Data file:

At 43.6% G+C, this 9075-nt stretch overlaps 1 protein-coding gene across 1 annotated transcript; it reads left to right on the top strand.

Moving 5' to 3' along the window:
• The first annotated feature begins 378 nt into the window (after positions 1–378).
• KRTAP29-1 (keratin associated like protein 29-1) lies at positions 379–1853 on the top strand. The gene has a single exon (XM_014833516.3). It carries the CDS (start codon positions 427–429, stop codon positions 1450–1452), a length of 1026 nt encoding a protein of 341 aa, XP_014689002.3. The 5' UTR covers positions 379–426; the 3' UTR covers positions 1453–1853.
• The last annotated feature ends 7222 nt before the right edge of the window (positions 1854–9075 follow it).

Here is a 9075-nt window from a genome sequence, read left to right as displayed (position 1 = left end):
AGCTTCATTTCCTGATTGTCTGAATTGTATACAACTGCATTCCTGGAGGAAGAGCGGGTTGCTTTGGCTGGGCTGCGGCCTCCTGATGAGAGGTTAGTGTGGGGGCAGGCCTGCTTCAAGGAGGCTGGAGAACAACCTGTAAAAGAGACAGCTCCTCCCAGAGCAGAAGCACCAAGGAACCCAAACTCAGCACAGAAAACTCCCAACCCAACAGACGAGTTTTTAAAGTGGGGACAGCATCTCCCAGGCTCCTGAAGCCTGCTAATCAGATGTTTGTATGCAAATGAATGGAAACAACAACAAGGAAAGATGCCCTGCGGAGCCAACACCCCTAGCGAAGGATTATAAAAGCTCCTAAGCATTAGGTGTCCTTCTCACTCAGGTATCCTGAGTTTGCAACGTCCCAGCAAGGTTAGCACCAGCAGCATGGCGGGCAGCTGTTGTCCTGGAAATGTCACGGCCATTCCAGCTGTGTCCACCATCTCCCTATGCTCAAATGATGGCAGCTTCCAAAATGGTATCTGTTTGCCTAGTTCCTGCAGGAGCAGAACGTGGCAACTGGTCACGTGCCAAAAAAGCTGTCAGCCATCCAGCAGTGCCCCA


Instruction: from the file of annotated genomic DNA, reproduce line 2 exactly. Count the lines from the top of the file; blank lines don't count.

Moving 5' to 3' along the window: